Academic journal article Journal of Research in Rural Education (Online)

Female-Only Classes in a Rural Context: Self-Concept, Achievement, and Discourse

Academic journal article Journal of Research in Rural Education (Online)

Female-Only Classes in a Rural Context: Self-Concept, Achievement, and Discourse

Article excerpt

Two middle schools in rural east Texas implemented an optional, single-sex program. Although previous studies have documented the effects of single-sex instruction, and recent educational innovations have focused on its benefits, little research has investigated its effects in rural contexts. This study found that for rural populations, patterns of discourse differ between female-only and coeducational classes, with all-female classes participating in higher levels of thinking and engaging in more discourse overall. However, girls in single-sex classes had significantly lower levels of general self-concept than girls in coeducational classes. There were no statistically significant differences in the achievement test scores between the groups. This research indicated that findings from urban contexts may not be generalizable to rural populations.

Studies have shown differences between rural, urban, and suburban contexts in educational settings (e.g., Jimerson, 2005). Specifically, the effectiveness of educational interventions can vary greatly depending on the community of learners (e.g., Bishop, 2004; Knapczyk, Rodes, Chung, & Chapman, 1999; Strange, Johnson, Showalter, & Klein, 2012), demographics (e.g., Hemphill, Vanneman, & Rahman, 2011), and cultural contexts (e.g., Qing, 2010). As rural communities search for ways to improve academic achievement and educational attainment for students, it becomes increasingly important to research the effectiveness of interventions in rural settings. This study looks at one such trend, single-sex instruction, and the social and academic outcomes for female students in a rural school district.

A year-long quantitative study of three sixth-grade classes with seven teachers (representing four core content areas) in a rural east Texas community was conducted to determine the effects of female-only classroom grouping on reading and math achievement, discourse, and academic self-concept when compared to females in coeducational classrooms. Although some studies have documented the benefits of single-sex education in urban contexts (e.g., Sullivan, 2009; Tully & Jacobs, 2010), and the trend has been much touted by some educational reformers (e.g., Chadwell, 2010; Gewertz, 2007), little research has focused on rural contexts. It is theorized that the effects of single-gender education may change in rural contexts.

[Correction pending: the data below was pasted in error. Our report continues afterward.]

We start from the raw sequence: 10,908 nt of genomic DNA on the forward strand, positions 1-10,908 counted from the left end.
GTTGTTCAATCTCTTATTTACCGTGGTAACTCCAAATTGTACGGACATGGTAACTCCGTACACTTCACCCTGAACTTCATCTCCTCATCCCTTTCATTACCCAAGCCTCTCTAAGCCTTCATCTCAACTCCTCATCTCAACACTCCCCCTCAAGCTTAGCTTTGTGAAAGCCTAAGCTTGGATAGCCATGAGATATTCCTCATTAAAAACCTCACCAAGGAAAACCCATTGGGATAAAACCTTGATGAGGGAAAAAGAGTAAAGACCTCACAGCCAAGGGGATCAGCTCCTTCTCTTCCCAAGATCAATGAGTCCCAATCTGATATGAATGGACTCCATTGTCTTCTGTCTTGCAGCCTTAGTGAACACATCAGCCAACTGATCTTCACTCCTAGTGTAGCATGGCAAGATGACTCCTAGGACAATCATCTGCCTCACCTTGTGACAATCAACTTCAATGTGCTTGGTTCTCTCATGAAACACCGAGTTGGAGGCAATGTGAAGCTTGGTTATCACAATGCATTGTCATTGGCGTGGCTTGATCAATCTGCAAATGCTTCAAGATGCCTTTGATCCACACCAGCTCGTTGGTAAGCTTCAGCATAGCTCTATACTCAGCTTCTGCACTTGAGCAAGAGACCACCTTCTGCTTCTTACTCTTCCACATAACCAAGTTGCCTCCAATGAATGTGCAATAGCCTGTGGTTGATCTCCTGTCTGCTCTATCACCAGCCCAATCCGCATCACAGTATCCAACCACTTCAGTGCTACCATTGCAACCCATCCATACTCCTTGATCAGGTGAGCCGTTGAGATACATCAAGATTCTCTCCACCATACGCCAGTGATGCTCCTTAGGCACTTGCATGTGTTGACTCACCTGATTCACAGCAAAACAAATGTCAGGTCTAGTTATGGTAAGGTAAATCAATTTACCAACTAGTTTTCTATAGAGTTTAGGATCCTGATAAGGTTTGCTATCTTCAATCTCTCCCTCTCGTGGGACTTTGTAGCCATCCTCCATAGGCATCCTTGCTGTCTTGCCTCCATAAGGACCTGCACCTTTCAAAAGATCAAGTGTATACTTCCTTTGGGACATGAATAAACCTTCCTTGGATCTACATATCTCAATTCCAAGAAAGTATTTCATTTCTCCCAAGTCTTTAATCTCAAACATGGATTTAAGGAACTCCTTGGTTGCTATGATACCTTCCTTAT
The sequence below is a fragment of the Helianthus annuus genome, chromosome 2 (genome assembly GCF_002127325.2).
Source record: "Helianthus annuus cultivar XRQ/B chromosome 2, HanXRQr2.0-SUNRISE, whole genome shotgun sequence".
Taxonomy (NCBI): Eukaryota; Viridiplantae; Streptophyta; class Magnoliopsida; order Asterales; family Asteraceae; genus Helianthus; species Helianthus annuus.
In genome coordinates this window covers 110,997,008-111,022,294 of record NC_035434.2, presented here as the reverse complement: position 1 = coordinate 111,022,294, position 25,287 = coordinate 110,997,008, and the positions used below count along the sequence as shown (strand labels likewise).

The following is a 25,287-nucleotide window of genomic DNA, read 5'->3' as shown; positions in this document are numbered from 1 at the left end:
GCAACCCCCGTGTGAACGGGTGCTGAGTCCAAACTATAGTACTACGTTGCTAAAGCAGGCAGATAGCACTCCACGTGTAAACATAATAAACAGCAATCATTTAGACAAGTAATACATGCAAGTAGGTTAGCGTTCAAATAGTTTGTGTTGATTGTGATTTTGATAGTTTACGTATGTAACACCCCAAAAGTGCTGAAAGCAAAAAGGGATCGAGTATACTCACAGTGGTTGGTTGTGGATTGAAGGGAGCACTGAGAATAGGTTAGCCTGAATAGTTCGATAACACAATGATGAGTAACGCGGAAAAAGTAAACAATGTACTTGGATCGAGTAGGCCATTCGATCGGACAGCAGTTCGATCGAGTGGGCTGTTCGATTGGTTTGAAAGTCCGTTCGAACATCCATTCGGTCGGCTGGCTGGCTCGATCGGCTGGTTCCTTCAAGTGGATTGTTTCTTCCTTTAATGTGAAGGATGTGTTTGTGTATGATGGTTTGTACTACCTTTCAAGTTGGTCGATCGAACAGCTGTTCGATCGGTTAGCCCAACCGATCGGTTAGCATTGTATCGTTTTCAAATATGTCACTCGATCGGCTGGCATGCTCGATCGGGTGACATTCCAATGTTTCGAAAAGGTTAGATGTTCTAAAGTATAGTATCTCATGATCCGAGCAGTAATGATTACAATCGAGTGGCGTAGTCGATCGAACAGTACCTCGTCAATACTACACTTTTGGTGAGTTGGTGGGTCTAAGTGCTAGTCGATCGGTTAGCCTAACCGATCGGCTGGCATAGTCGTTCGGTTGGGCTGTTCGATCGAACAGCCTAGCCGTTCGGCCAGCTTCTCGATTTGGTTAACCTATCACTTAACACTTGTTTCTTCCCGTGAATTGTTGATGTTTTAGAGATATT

There are several reasons why the researchers anticipated differing results in a rural population. First, research has shown that rural communities tend to have higher levels of parental involvement (Provasnik, Ramani, Coleman, Gilbertson, Herring, & Xie, 2007). As single-gender instruction is a voluntary program, requiring parents to register their children, parental involvement is a crucial factor in the effectiveness of the intervention. Specifically, as parents in rural communities are closely tied to their school systems, their perceptions of new programs and initiatives will play a large role in the success of the endeavors. Thus, in this context of voluntary single-gender instruction in a rural community, parental support was critical to the outcome of the intervention.

In addition, researchers in the field of rural education have emphasized the importance of the specific cultural norms of each community (Flora & Flora, 2007). As each rural community represents unique values, beliefs, and demographics, the specific context of the intervention is important to the eventual outcome. Within the east Texas community that provided the context for this study, political and cultural values tended to be conservative. In the most recent general election, over two-thirds of the county voted for Republican candidates (Office of the Secretary of State, 2012), with local elections demonstrating stronger support for conservative platforms. The community has a higher affiliation with religious congregations than the national average, with the highest proportion of the population regularly attending Evangelical Protestant Christian congregations (Association of Religion Data Archives, 2010). …

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